- Mac OS X
- Tin can
Tin cans to the rescue
29 May 2012
Sainte-Force software is pretty much like other software. Although it feels nice most of the time, there are always stupid limitations that shouldn't exist and poison users. But here software is different. It feels magic (a natural side-effect of being over-classy) and its only user sees incremental improvements that wipe away those silly limitations of the previous versions.
A working example of this happens today. Take the Website Opener. It's a very simple and helpful thing to package websites properly, have a single entry point to them (double-click on the package, it opens the right page), and still be able to access the underlying hierarchy (Show package contents in the contextual menu). But after using it for a while, and getting used to this exciting idea, you start to notice you'd need to package other things in the same way… If you don't like reading, go straight here.
Imagine you have a folder that you use often for a project. For example, you learn the piano and want some place to store interesting scores and write about your progress. You create a folder called Learning the Piano, put it somewhere and start to fill it with interesting scores, taking care to fill a diary to report every progress you made. After some times it starts to look like figure 1.
What you use the most is your diary. You use it every day. When you find an interesting score, you drag it to your folder and forget about it until you really want it. It would be nice if only the diary could open itself when you think about your piano folder.
Let's take another example. You have a Python program in a directory with lots of support files you don't care about, but that are essential for the program. Instead of diving into the file hierarchy and try to find the right Python file to open, wouldn't it be nice if it behaved like an application and launched the right program automatically ?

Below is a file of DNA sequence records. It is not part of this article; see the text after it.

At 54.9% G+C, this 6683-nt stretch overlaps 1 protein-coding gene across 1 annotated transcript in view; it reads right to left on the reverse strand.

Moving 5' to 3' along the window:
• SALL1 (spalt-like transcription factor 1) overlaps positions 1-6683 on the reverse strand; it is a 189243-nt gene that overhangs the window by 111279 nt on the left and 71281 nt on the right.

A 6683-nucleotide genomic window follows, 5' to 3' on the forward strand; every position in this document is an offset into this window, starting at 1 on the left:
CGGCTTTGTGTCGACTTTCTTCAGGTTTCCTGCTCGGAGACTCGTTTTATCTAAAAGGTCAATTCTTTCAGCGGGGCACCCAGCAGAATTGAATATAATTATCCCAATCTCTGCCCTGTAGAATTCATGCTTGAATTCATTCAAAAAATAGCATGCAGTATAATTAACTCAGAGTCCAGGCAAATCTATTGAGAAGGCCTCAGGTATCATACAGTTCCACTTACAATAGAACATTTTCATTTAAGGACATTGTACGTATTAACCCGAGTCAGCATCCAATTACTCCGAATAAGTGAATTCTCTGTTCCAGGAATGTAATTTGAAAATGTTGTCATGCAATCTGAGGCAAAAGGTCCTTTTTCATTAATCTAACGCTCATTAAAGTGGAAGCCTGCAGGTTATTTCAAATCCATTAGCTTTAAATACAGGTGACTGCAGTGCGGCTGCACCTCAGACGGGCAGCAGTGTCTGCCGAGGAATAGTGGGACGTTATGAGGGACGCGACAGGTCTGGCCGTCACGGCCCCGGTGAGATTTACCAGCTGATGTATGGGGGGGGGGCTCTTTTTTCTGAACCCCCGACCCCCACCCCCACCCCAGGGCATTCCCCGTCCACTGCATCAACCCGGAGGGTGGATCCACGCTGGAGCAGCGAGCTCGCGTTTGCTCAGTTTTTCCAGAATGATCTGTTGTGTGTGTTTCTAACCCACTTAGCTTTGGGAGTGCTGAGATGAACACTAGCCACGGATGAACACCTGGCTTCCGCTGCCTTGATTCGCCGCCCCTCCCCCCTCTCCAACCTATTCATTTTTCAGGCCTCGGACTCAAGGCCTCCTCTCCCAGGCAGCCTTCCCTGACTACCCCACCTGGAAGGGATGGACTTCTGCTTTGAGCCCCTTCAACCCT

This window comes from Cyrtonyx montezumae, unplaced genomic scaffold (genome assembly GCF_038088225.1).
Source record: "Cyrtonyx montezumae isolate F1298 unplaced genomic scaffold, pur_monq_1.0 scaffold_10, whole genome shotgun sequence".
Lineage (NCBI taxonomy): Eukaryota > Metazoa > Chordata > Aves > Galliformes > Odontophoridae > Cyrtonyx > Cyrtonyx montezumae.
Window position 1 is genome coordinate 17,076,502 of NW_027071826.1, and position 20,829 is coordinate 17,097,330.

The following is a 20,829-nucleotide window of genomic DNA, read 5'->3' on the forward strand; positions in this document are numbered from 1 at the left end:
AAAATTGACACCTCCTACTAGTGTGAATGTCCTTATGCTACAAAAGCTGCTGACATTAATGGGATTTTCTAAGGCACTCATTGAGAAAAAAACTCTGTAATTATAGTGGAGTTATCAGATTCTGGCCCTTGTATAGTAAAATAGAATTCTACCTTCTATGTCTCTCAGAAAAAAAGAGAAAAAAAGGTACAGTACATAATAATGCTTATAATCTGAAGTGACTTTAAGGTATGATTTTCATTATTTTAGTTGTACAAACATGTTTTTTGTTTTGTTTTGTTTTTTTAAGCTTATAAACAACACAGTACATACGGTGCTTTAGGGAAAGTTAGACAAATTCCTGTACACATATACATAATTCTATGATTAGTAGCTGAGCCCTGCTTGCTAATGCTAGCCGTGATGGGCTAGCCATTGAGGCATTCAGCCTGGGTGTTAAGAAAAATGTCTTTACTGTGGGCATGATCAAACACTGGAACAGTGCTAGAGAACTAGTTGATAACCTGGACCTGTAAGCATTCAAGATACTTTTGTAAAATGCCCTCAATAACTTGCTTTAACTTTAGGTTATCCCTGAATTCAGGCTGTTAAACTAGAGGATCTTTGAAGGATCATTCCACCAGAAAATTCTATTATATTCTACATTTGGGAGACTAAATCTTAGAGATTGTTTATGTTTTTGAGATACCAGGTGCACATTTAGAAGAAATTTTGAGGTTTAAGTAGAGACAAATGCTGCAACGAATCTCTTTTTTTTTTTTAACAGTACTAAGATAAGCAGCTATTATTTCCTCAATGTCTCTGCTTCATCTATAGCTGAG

A last example. You want that every time you want to work on a particular project, it automatically opens a Terminal session, sets the right Workcuts keyboard shortcuts, opens the corresponding TextMate project and a little text file acting as a logbook. You can still try to do this with a Multiplexer.
A nice realization of these three wishes would be a folder that can open a particular file when it is double-clicked in the Finder. This file could be a script or something complicated, we don't really care, but this idea of a double-clickable folder can help solve the issues we have. The Sainte-Force name for this is a tin can. To be able to use them, just download this application and put it somewhere, like in your Applications folder :
- Download Tin Opener (Mac OS X 10.6+)
A tin can is a folder with the extension
.tincan, which automatically opens a chosen file when double-clicked. To create a tin can, choose a folder (or create one), put things inside, and rename it so that its extension is
.tincan. If the Tin Opener is somewhere on your Mac, the folder instantly becomes a tin can. When double-clicked, a tin can searches for a file whose name is
index or that has the same name as the tin can (whatever the extension). If it doesn't find anything, it asks you what file to open when the tin can is open. You can also set it by writing its path in the file
.TinCan, in the corresponding tin can. You can still access the contents of the tin can, using the Show package contents contextual menu of the Finder.
A tin can is easily shareable. You can send a tin can to anyone, provided that she also has the Tin Opener. If not, the tin can just looks like a plain folder, and you can access its contents, but it does nothing special. And it has a nice icon that reflects what is going to pop out of the tin can. Ditch the old Website Opener and go for tin cans now !
- You can change it later by opening the tin can while holding the ⌥ key. ↩
Looking forward to hearing from you,